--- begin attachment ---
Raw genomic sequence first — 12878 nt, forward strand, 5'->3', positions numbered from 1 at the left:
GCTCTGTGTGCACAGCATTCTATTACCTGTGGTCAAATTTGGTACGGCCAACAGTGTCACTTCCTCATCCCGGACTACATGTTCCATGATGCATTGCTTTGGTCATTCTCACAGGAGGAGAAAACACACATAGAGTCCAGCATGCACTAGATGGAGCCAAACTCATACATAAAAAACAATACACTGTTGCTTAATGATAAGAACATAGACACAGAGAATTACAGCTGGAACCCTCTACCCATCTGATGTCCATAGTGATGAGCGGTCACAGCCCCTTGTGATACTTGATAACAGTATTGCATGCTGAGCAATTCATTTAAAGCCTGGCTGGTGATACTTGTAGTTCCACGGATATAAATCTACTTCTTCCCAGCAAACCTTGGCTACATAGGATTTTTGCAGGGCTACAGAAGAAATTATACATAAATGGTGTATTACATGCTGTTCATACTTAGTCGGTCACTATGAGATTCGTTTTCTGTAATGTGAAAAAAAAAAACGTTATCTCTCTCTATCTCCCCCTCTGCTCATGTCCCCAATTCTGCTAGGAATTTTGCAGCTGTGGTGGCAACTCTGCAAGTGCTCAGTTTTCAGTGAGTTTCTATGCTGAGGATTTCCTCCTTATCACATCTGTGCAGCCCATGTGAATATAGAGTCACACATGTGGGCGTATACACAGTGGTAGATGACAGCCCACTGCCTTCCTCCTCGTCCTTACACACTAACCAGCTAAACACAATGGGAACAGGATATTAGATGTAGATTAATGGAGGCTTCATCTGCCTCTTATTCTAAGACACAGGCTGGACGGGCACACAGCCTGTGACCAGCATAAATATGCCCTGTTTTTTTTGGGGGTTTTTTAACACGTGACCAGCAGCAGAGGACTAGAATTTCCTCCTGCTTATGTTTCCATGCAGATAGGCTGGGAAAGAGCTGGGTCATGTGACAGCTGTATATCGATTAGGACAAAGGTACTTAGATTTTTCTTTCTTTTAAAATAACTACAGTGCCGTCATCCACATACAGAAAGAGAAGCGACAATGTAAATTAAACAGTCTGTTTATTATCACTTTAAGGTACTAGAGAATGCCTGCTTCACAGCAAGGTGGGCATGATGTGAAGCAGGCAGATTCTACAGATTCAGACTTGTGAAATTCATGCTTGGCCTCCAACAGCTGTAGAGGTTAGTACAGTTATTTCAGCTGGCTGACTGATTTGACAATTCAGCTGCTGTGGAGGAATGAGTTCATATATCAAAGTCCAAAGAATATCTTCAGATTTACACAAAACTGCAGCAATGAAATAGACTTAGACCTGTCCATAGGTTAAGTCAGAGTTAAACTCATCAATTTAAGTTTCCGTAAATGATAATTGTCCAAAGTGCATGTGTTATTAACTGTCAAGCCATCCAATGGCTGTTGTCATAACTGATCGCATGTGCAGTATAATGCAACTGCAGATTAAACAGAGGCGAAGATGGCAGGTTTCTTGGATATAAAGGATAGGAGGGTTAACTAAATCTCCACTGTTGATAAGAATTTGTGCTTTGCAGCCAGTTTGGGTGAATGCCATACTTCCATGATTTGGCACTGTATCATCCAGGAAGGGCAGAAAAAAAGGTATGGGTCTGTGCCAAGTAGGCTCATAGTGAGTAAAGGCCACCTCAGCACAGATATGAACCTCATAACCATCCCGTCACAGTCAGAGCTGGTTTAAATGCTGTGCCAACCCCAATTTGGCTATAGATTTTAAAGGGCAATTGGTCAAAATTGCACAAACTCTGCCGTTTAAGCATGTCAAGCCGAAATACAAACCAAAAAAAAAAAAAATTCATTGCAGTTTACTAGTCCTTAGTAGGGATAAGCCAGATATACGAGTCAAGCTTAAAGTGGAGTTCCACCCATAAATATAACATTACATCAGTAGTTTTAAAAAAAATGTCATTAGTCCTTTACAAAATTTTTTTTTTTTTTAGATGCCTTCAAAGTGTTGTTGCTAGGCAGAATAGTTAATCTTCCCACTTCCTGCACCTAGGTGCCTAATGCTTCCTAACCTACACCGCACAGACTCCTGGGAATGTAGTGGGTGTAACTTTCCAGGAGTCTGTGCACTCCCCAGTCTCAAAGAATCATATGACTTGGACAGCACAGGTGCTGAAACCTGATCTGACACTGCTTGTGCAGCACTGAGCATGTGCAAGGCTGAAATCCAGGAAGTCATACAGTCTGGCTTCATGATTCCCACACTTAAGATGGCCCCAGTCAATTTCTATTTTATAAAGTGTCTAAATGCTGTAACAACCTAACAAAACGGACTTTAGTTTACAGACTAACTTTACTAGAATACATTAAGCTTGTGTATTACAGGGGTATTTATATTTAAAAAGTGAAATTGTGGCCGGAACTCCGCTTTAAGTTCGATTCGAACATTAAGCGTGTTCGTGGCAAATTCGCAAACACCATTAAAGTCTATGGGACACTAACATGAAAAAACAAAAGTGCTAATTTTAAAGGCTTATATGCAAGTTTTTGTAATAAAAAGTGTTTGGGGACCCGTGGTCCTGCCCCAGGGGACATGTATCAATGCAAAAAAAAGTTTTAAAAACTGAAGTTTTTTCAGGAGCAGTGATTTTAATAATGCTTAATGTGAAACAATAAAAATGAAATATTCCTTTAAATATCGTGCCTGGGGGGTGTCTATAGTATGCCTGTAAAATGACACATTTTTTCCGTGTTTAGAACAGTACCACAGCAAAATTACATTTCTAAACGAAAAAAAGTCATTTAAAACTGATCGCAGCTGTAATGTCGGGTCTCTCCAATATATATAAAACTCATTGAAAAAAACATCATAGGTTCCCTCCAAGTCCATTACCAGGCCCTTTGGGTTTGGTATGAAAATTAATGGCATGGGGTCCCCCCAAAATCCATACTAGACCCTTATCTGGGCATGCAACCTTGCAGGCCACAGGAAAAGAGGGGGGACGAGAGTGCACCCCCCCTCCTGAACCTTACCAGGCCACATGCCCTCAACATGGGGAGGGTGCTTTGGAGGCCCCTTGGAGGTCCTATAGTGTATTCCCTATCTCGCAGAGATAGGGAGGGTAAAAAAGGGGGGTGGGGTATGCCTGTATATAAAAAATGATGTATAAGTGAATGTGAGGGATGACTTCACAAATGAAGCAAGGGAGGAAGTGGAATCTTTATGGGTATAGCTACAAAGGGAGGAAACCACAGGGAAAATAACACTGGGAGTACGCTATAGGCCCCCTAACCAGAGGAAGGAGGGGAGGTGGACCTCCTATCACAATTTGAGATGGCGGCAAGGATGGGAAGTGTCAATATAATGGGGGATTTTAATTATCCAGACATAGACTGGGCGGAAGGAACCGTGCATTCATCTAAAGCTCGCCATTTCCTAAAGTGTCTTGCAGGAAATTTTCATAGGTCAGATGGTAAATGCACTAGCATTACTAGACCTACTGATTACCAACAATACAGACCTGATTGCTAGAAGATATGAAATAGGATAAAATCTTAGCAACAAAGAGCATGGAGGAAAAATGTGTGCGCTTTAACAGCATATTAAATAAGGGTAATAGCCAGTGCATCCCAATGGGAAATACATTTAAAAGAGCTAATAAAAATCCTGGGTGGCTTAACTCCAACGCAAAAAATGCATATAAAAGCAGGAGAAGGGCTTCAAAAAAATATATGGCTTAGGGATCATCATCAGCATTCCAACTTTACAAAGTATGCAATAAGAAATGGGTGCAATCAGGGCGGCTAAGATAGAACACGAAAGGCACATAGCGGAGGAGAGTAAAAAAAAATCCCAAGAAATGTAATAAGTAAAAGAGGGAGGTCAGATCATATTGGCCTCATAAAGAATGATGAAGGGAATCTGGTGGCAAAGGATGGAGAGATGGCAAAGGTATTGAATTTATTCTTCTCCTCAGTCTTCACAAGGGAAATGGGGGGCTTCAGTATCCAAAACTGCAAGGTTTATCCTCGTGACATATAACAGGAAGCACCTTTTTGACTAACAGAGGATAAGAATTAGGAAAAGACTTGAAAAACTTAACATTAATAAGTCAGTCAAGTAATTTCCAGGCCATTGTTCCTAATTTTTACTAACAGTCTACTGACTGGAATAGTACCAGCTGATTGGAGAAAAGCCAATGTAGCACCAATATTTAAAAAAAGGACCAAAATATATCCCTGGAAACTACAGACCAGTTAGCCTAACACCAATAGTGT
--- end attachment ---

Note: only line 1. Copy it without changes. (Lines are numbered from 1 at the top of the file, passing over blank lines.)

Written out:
Raw genomic sequence first — 12878 nt, forward strand, 5'->3', positions numbered from 1 at the left: